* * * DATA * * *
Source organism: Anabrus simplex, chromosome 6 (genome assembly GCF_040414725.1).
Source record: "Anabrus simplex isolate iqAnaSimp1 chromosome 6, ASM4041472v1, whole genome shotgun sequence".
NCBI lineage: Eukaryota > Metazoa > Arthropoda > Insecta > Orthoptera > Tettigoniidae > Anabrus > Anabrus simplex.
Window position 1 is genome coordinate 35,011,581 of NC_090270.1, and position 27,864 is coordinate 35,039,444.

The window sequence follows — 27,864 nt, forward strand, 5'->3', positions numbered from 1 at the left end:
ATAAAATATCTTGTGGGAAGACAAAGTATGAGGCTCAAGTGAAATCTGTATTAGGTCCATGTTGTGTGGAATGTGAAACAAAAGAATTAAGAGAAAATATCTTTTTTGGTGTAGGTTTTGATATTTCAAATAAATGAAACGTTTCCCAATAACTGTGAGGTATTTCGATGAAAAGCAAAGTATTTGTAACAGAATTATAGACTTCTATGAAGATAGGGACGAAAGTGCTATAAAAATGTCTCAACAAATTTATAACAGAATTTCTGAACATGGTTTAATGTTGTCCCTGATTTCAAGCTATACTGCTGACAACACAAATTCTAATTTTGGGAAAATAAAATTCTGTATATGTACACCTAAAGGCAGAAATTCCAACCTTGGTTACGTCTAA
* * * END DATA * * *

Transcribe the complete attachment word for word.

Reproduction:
Source organism: Anabrus simplex, chromosome 6 (genome assembly GCF_040414725.1).
Source record: "Anabrus simplex isolate iqAnaSimp1 chromosome 6, ASM4041472v1, whole genome shotgun sequence".
NCBI lineage: Eukaryota > Metazoa > Arthropoda > Insecta > Orthoptera > Tettigoniidae > Anabrus > Anabrus simplex.
Window position 1 is genome coordinate 35,011,581 of NC_090270.1, and position 27,864 is coordinate 35,039,444.

The window sequence follows — 27,864 nt, forward strand, 5'->3', positions numbered from 1 at the left end:
ATAAAATATCTTGTGGGAAGACAAAGTATGAGGCTCAAGTGAAATCTGTATTAGGTCCATGTTGTGTGGAATGTGAAACAAAAGAATTAAGAGAAAATATCTTTTTTGGTGTAGGTTTTGATATTTCAAATAAATGAAACGTTTCCCAATAACTGTGAGGTATTTCGATGAAAAGCAAAGTATTTGTAACAGAATTATAGACTTCTATGAAGATAGGGACGAAAGTGCTATAAAAATGTCTCAACAAATTTATAACAGAATTTCTGAACATGGTTTAATGTTGTCCCTGATTTCAAGCTATACTGCTGACAACACAAATTCTAATTTTGGGAAAATAAAATTCTGTATATGTACACCTAAAGGCAGAAATTCCAACCTTGGTTACGTCTAA